Write them at

Act NOW!

Multifamily Dip Drives Housing Starts Lower in June

NAHB Press Release

WASHINGTON, July 17 - Nationwide housing starts declined 9.9 percent to a seasonally adjusted annual rate of 836,000 units in June as construction of multifamily buildings slowed following recent months of strong activity in that sector, according to newly released figures from HUD and the U.S. Census Bureau. Meanwhile, the pace of single-family production held fairly even, with a decline of less than one percentage point.

"While demand for new homes and apartments has grown considerably over the past year, builders are still being very careful not to get ahead of the market, and today's report reflects that cautious approach," said Rick Judson, Chairman of the National Association of Home Builders (NAHB) and a home builder from Charlotte, N.C.

"The large dip in multifamily production in June follows a boost of activity in May, and is consistent with the volatility that has come to characterize that sector as well as the uneven pace of the housing recovery," noted NAHB Chief Economist David Crowe. "That said, the fact that single-family starts and permits both rose in three out of four regions in June is a positive sign that's in keeping with our forecast as well as recent surveys in which single-family builders have registered an increasingly positive outlook."

The annualized rate of multifamily production declined 26.2 percent to 245,000 units in June after a 28.2 percent gain in the previous month. Meanwhile, single-family construction slipped by a marginal 0.8 percent to a 591,000-unit pace. Regionally, combined starts activity declined 12.1 percent in the Northeast, 7.4 percent in the Midwest, 12 percent in the South and 5.4 percent in the West in June.

Building permits, which are an indicator of future building activity, declined 7.5 percent to 911,000 units in June. This was due entirely to a pullback in the multifamily sector, where permits fell 21.4 percent to 287,000 units. Single-family permits registered a marginal 0.6 percent gain to 624,000 units - the best pace in five years.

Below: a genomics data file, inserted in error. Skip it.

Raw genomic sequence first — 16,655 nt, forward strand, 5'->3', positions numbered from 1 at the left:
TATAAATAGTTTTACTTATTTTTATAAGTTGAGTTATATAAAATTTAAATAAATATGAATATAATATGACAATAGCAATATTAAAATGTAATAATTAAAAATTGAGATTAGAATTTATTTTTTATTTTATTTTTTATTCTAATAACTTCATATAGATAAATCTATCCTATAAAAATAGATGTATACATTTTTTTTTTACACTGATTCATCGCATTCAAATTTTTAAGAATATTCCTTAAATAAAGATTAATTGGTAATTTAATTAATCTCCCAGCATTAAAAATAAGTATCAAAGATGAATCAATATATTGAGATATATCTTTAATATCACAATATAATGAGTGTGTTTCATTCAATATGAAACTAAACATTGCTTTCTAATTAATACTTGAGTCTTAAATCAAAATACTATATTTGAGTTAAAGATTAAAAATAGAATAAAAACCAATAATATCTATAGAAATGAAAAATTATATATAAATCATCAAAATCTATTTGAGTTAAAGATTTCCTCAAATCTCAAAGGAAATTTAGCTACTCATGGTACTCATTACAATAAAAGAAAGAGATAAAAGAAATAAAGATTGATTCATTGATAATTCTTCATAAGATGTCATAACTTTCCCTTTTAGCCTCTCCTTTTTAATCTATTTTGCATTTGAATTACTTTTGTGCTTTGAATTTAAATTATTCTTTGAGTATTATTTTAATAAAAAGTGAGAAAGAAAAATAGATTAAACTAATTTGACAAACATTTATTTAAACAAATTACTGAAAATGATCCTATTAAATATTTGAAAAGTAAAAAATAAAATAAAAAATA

Regionally, permit issuance was down 4.6 percent in the Midwest, 11.2 percent in the South and 7.2 percent in the West, but rose 5.9 percent in the Northeast in June.

Tuesday, July 16, 2013

Builder Confidence Rises Six Points in July

NAHB Press Release

WASHINGTON, July 16 - Builder confidence in the market for newly built, single-family homes rose six points to 57 on the National Association of Home Builders/Wells Fargo Housing Market Index (HMI) for July, released today. This is the index's third consecutive monthly gain and its strongest reading since January of 2006.

"Today's report is particularly encouraging in that it shows improvement in builder confidence across every region as well as solid gains in current sales conditions, traffic of prospective buyers and sales expectations for the next six months," noted NAHB Chairman Rick Judson, a home builder from Charlotte, N.C. However, he cautioned that "This positive momentum could be disrupted by threats on the policy side, particularly with regard to the mortgage interest deduction and federal support for the housing finance system."

"Builders are seeing more motivated buyers coming through their doors as the inventory of existing homes for sale continues to tighten," noted NAHB Chief Economist David Crowe. "Meanwhile, as the infrastructure that supplies home building returns, some previously skyrocketing building material costs have begun to soften."

Derived from a monthly survey that NAHB has been conducting for 25 years, the NAHB/Wells Fargo Housing Market Index gauges builder perceptions of current single-family home sales and sales expectations for the next six months as "good," "fair" or "poor." The survey also asks builders to rate traffic of prospective buyers as "high to very high," "average" or "low to very low." Scores from each component are then used to calculate a seasonally adjusted index where any number over 50 indicates that more builders view conditions as good than poor.